Read on for three ways to be on the job hunt even if you are not actually on the hunt.

Assess Your Current Situation

You are probably pretty happy with your current situation, or at least you tolerate it. But take a look at your old job posting for your current position. Do you feel that you fulfill all the qualifications? Now find the same job posting from a competitor. Again, could you step into the same role at another company? Now find a job posting for a step up from your current position. Are you currently building your brand and qualifications to be a better more skilled professional?

Take those ever-important keywords in those job postings and use them to your advantage. When you know exactly what the next steps are in your career, it becomes easier to develop those skills and increases your networking chances and ability to pursue continuing professional development.

Keep Your Trajectory Always Going Up

While you have those comparable job postings available, ask yourself if this is where you intended to be at this point in your career. If you aren’t quite there yet, are you still on track to get there? You simply want your time to mean something. Your career is a big part of your life and you want every opportunity to help you get a step higher than you were before. If you think you are missing a skill, how can you learn more about it and add it to your resume?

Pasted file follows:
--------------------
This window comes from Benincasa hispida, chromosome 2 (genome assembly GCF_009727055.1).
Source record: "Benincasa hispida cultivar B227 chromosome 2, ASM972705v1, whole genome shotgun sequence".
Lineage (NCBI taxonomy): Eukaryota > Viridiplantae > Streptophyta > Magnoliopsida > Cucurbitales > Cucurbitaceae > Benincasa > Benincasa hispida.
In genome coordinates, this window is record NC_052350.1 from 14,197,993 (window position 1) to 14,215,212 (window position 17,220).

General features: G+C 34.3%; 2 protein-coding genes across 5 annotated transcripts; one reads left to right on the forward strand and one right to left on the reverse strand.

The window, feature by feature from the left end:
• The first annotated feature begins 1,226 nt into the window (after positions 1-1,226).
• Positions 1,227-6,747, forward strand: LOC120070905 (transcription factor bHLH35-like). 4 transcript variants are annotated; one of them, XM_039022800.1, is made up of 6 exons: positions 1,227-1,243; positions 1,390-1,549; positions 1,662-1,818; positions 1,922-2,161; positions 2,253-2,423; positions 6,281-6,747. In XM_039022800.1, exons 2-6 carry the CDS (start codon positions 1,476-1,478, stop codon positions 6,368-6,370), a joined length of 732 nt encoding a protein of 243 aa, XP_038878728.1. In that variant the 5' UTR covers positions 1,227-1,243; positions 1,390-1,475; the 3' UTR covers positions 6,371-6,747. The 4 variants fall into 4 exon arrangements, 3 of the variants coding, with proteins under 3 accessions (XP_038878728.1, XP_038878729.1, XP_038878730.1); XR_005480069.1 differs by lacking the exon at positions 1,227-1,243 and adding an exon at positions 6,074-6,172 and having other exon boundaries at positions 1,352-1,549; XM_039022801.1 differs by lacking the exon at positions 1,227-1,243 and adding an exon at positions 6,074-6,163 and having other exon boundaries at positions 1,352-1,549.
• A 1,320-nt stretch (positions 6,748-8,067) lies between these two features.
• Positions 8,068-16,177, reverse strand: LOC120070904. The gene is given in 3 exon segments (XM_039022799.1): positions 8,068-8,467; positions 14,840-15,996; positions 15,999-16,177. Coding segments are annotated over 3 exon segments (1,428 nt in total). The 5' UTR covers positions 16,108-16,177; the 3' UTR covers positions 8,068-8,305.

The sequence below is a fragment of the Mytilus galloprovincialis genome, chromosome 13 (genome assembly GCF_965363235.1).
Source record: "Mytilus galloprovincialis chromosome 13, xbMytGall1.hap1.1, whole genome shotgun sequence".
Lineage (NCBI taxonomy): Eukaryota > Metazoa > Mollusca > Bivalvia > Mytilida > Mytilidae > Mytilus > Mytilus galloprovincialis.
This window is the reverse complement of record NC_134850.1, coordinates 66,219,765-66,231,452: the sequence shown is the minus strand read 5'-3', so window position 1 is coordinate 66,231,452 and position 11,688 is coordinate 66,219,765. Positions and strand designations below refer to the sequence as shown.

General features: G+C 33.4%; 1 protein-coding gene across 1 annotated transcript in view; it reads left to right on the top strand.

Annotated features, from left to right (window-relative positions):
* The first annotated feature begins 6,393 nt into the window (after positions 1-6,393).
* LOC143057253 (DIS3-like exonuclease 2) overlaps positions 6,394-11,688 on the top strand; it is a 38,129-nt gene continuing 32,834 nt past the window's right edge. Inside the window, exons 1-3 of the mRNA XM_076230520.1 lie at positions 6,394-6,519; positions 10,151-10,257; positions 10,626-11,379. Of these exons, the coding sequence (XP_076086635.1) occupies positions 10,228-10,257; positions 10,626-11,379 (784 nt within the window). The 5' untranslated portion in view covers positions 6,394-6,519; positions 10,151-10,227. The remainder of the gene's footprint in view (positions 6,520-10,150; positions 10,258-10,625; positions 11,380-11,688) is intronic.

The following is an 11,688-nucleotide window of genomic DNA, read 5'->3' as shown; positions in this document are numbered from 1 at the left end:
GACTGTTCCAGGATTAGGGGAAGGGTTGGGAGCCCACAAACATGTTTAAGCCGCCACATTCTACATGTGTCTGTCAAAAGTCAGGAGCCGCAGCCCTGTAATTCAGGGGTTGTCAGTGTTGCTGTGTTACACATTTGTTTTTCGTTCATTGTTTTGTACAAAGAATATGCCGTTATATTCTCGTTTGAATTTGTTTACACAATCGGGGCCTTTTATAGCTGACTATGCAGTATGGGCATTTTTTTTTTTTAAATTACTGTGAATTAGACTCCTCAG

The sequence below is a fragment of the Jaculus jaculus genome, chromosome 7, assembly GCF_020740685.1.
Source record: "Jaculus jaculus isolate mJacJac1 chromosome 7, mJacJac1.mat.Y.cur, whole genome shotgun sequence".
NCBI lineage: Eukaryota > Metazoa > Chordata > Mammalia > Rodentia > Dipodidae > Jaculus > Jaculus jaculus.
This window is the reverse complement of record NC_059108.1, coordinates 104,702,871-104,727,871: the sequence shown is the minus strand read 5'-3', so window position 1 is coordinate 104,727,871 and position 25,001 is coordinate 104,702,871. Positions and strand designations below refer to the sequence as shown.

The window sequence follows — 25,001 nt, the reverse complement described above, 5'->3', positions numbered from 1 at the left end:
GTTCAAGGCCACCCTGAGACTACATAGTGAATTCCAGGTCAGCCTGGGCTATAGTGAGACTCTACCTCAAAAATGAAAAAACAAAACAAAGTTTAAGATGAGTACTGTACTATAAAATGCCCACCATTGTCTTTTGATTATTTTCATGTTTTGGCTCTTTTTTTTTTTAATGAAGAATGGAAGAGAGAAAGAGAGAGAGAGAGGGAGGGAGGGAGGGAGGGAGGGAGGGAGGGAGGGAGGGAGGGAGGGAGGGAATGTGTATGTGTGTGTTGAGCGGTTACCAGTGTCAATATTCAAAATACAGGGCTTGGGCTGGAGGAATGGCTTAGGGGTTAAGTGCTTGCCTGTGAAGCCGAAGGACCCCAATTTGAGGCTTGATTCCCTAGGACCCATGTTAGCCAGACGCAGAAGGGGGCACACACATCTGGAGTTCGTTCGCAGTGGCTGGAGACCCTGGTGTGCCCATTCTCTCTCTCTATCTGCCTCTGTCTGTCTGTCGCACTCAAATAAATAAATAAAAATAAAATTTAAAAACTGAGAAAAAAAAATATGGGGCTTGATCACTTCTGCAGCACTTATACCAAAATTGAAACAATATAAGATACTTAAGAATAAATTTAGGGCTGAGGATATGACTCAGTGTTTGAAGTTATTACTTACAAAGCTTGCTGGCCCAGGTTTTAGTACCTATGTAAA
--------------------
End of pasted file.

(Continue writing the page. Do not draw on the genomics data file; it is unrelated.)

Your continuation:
Grow, Grow, Grow

Now grab that old job description again (the one for your current position). Assess your growth (or lack thereof). Have you grown in your position, in terms of responsibilities, salary, skills, etc.? This is a chance to sort of audit your current professional situation – whether you are happy or not.

Researching job postings might seem like only something to do when you are actively looking to change jobs. But the details included within them offer a plethora of information to help you assess growth potential in your job and to help you see exactly where to take your next professional step.

Your First Job Posting Resource

Contact an experienced recruiter at 800.338.4327. Simplify and expedite your job search (or research) process the moment you need it with Creative Talent Management.


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8 Questions Your LinkedIn Profile Should Answer